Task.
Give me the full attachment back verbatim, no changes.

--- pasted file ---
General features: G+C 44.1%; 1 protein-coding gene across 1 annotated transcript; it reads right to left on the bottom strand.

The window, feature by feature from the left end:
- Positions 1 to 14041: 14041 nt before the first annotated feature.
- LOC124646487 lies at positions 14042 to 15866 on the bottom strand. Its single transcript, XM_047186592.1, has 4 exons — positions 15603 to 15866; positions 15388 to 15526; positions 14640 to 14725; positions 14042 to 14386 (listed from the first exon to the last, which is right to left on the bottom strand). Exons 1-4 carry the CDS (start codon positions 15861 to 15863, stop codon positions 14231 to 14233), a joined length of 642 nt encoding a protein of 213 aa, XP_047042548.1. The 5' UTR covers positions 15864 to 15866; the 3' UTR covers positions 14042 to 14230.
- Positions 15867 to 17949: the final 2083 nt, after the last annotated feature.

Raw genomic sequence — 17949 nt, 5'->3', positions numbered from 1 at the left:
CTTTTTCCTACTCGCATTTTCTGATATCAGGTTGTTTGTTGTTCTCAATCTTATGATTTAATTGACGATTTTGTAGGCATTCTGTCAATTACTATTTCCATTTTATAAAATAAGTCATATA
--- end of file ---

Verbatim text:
General features: G+C 44.1%; 1 protein-coding gene across 1 annotated transcript; it reads right to left on the bottom strand.

The window, feature by feature from the left end:
- Positions 1 to 14041: 14041 nt before the first annotated feature.
- LOC124646487 lies at positions 14042 to 15866 on the bottom strand. Its single transcript, XM_047186592.1, has 4 exons — positions 15603 to 15866; positions 15388 to 15526; positions 14640 to 14725; positions 14042 to 14386 (listed from the first exon to the last, which is right to left on the bottom strand). Exons 1-4 carry the CDS (start codon positions 15861 to 15863, stop codon positions 14231 to 14233), a joined length of 642 nt encoding a protein of 213 aa, XP_047042548.1. The 5' UTR covers positions 15864 to 15866; the 3' UTR covers positions 14042 to 14230.
- Positions 15867 to 17949: the final 2083 nt, after the last annotated feature.

Raw genomic sequence — 17949 nt, 5'->3', positions numbered from 1 at the left:
CTTTTTCCTACTCGCATTTTCTGATATCAGGTTGTTTGTTGTTCTCAATCTTATGATTTAATTGACGATTTTGTAGGCATTCTGTCAATTACTATTTCCATTTTATAAAATAAGTCATATA